Even though Docs In Progress has grown by leaps and bounds in it’s almost decade long history, the organization still strives every day to remain true to its founding mission and values. This mission includes programs that help nurture a vibrant documentary community as well as discussion groups and screenings to help grow public appreciation for the documentary art form. The DIP values are also important and are composed of cultivating community partnerships, building a supportive artistic environment and connecting the public with documentary filmmakers. It’s these values that made Word Wizards Inc, want to honor Docs In Progress with this special category at the Peer Awards. DIP helps people tell compelling real life stories and works tirelessly to bring these important stories to the forefront of people’s minds. Ever more impressive is their desire to help any filmmaker who is driven enough whether they are brand new to the biz or seasoned film veterans.
A Bright Future
With 2014 almost upon us, Docs In Progress is set to reach a milestone as the organization celebrates 10 years. As Erica puts it “In 2014, we celebrate 10 years of Docs in Progress in the DC-area film community. In that time hundreds of aspiring, emerging, and established documentary filmmakers from Washington DC, Maryland, Virginia and beyond have found purpose, professional development, and community through our offerings. We look forward to continuing to support films and filmmakers who have opened our eyes, our minds, and our hearts to the world around us.” Erica is an accomplished documentary filmmaker herself who’s work includes Taking Threats about international student reaction to 9/11 as well as the in progress American’s Park which looks at changes in American society and urban development specifically DC’s Meridian Hill Park and the surrounding neighborhood.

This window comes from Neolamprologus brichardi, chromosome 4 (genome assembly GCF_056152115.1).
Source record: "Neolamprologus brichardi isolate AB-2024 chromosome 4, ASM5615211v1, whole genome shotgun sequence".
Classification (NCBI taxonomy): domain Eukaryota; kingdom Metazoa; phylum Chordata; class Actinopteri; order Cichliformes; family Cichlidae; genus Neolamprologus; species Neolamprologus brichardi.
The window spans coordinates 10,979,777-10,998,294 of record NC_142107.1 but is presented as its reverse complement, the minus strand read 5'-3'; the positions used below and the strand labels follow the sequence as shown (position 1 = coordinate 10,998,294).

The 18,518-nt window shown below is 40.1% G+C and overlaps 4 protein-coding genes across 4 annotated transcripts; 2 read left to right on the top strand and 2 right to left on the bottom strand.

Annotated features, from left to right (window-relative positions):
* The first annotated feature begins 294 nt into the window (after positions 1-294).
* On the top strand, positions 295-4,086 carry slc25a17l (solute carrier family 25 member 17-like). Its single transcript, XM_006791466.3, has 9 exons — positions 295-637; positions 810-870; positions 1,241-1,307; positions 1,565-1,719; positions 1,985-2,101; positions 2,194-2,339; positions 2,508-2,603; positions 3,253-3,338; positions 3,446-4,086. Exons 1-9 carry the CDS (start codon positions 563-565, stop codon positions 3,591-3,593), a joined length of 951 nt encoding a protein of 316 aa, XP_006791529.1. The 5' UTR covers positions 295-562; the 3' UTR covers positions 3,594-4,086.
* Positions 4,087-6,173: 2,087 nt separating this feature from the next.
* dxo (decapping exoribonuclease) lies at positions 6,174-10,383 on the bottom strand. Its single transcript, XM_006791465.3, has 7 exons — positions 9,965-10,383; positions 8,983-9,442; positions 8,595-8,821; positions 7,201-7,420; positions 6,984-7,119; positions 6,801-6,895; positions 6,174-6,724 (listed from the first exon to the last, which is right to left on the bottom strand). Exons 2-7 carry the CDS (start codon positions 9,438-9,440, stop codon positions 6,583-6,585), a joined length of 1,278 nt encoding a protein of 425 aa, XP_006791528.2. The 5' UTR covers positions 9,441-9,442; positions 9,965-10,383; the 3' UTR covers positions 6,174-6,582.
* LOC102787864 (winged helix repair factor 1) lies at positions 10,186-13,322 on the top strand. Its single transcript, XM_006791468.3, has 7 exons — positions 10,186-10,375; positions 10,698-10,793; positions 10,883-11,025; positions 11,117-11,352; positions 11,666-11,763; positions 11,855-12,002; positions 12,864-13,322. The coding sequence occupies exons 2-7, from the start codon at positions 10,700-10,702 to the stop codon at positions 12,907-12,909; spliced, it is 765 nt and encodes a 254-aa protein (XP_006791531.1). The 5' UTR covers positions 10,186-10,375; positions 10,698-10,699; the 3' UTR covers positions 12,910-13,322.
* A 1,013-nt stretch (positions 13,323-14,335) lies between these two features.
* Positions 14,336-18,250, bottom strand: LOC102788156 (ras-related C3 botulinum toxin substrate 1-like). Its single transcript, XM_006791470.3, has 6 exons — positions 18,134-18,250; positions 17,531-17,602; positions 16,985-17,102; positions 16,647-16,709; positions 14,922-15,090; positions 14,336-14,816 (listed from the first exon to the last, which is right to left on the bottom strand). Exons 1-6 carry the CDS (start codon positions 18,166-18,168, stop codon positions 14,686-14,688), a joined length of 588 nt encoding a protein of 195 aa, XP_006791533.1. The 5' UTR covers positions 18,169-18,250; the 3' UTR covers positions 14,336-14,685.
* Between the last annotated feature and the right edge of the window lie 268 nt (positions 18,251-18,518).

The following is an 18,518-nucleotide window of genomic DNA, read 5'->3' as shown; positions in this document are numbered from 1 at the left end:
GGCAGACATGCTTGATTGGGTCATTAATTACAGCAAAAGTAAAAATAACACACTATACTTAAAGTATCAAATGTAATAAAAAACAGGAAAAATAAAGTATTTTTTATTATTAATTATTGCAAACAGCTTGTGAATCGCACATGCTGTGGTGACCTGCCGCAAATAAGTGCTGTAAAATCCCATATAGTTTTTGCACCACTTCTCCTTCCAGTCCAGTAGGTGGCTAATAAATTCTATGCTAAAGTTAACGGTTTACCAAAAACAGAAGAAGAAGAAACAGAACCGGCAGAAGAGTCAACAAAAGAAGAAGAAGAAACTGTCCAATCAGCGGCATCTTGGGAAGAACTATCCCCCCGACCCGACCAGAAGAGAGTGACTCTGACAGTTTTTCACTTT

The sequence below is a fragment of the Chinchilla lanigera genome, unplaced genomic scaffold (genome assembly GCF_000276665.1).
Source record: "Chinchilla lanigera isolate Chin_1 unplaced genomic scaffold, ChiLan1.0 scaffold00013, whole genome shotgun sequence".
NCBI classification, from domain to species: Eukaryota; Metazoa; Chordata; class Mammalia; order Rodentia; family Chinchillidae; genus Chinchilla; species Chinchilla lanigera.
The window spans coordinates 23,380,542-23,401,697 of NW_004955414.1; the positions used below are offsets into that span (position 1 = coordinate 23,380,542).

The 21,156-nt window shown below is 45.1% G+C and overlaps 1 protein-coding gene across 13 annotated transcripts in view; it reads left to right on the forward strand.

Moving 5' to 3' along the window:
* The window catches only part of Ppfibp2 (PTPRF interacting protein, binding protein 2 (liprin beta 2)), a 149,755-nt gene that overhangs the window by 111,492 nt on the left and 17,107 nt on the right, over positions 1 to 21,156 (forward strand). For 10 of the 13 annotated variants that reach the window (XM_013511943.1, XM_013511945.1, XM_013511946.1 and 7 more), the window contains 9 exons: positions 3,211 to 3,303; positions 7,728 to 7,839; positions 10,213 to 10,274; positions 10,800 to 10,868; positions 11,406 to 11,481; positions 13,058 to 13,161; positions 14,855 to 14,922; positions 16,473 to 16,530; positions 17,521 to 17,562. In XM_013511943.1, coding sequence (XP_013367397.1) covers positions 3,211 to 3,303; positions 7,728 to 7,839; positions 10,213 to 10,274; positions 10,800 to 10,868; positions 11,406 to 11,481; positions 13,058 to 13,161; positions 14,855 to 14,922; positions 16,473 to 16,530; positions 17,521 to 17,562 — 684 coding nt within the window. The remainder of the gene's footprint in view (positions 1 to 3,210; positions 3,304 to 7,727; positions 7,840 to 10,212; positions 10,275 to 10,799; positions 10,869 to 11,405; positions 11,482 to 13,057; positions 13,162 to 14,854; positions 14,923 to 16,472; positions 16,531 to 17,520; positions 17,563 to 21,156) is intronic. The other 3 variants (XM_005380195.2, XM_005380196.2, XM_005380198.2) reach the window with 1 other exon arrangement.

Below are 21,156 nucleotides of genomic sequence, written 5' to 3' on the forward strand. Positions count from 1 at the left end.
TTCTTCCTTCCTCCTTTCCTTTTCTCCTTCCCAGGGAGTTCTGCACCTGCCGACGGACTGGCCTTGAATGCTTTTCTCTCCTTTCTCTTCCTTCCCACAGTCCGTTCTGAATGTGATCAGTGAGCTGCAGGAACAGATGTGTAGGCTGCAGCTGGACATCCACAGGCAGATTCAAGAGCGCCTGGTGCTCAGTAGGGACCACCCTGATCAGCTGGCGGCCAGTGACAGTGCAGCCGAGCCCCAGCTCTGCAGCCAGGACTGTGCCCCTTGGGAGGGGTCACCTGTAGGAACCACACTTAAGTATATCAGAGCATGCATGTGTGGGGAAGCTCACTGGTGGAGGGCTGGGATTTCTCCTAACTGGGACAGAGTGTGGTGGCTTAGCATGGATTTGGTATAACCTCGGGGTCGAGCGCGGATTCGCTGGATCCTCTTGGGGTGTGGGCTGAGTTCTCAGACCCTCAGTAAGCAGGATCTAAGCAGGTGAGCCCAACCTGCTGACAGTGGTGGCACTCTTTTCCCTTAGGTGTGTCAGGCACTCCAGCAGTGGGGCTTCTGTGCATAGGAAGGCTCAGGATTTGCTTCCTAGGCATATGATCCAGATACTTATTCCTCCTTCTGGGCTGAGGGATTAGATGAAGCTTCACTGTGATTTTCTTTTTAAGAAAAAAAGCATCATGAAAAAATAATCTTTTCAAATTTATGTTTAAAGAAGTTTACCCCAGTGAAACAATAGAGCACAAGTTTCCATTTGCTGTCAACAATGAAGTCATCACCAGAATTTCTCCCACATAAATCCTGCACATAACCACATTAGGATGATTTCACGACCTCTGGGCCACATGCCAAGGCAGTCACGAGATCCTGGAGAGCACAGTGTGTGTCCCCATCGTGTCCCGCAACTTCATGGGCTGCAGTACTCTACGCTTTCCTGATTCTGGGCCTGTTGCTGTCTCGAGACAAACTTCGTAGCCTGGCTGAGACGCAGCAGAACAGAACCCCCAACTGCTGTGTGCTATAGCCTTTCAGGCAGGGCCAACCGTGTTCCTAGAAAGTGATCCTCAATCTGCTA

I recently ran across an interesting little article, written by Kathy A. McDonald, which was all about prepping your documentary for the market place and some basic tips to follow. Each year the Sundance Institute Documentary Film Program and Fund holds a number of labs or discussions, one of which is the Sundance Institute Creative Documentary Lab. This past summer they held a week’s worth of discussions, bringing together seven documentary producers to talk about their respective films and other related issues. One of the main talking points was the all too real challenge of fundraising and securing additional money to finish your project. Since transcription and talking heads footage, the meat of most documentaries, is Word Wizards, Inc. area of expertise we know how challenging it can be to get them off the ground. This helped inspire us to offer a cash prize to the winner of the Docs in Progress category in the 2013 Peer Awards.
Some of the participants of the lab were director/producer Elizabeth “Chai” Vasarhelyi, co-directors and producers Rachel Lears and Robin Blotnick, director/producer Carola Fuentes, director/producer Hillevi Loven, producer Chris Talbott and producer Sarah Archambault.One of the first topics covered was equity financing and where to take risks when trying to build capital for your project. As producer Boni Cohen pointed out, you should always be careful about bringing in outside financiers. While the money they bring will help the project move forward towards the market, it also means you may have to deal with issues of creative control. Crowd funding is also something producers should be weary of since it can be a double edged sword. While many campaigns offer donors goodies and some swag depending on how much is given, the man power and expenses needed to make good on these offers is something to be mindful of. A good bit of advice is to study what has worked previously with other projects that were similar to yours and see how they did crowd funding.